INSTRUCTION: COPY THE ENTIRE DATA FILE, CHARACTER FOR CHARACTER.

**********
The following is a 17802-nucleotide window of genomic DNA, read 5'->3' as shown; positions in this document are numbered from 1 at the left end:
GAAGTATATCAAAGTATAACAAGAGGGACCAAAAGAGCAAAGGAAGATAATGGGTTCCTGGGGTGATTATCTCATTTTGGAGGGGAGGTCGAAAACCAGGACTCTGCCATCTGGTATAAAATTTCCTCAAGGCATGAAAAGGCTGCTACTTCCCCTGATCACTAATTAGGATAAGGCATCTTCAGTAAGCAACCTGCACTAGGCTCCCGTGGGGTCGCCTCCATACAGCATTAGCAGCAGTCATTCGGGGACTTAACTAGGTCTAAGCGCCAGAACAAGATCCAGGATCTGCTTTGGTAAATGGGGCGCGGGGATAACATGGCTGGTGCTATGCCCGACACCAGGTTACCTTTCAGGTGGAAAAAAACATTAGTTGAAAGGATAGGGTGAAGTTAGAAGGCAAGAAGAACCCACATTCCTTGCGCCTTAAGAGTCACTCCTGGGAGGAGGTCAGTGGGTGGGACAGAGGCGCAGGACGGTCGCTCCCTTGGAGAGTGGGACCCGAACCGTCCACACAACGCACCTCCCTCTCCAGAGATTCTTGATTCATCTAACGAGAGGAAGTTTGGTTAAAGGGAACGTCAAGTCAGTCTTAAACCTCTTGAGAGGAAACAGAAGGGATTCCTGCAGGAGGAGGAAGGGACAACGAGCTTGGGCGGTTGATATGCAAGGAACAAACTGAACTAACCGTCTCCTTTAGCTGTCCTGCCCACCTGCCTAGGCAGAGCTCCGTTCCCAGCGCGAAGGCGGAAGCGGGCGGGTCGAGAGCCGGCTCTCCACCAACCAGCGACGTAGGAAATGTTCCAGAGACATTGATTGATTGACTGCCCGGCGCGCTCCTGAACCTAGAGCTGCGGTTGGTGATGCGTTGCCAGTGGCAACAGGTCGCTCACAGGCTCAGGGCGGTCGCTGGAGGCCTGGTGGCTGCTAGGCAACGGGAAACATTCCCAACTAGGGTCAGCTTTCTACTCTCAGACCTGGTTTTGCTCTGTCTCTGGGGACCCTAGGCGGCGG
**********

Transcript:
The following is a 17802-nucleotide window of genomic DNA, read 5'->3' as shown; positions in this document are numbered from 1 at the left end:
GAAGTATATCAAAGTATAACAAGAGGGACCAAAAGAGCAAAGGAAGATAATGGGTTCCTGGGGTGATTATCTCATTTTGGAGGGGAGGTCGAAAACCAGGACTCTGCCATCTGGTATAAAATTTCCTCAAGGCATGAAAAGGCTGCTACTTCCCCTGATCACTAATTAGGATAAGGCATCTTCAGTAAGCAACCTGCACTAGGCTCCCGTGGGGTCGCCTCCATACAGCATTAGCAGCAGTCATTCGGGGACTTAACTAGGTCTAAGCGCCAGAACAAGATCCAGGATCTGCTTTGGTAAATGGGGCGCGGGGATAACATGGCTGGTGCTATGCCCGACACCAGGTTACCTTTCAGGTGGAAAAAAACATTAGTTGAAAGGATAGGGTGAAGTTAGAAGGCAAGAAGAACCCACATTCCTTGCGCCTTAAGAGTCACTCCTGGGAGGAGGTCAGTGGGTGGGACAGAGGCGCAGGACGGTCGCTCCCTTGGAGAGTGGGACCCGAACCGTCCACACAACGCACCTCCCTCTCCAGAGATTCTTGATTCATCTAACGAGAGGAAGTTTGGTTAAAGGGAACGTCAAGTCAGTCTTAAACCTCTTGAGAGGAAACAGAAGGGATTCCTGCAGGAGGAGGAAGGGACAACGAGCTTGGGCGGTTGATATGCAAGGAACAAACTGAACTAACCGTCTCCTTTAGCTGTCCTGCCCACCTGCCTAGGCAGAGCTCCGTTCCCAGCGCGAAGGCGGAAGCGGGCGGGTCGAGAGCCGGCTCTCCACCAACCAGCGACGTAGGAAATGTTCCAGAGACATTGATTGATTGACTGCCCGGCGCGCTCCTGAACCTAGAGCTGCGGTTGGTGATGCGTTGCCAGTGGCAACAGGTCGCTCACAGGCTCAGGGCGGTCGCTGGAGGCCTGGTGGCTGCTAGGCAACGGGAAACATTCCCAACTAGGGTCAGCTTTCTACTCTCAGACCTGGTTTTGCTCTGTCTCTGGGGACCCTAGGCGGCGG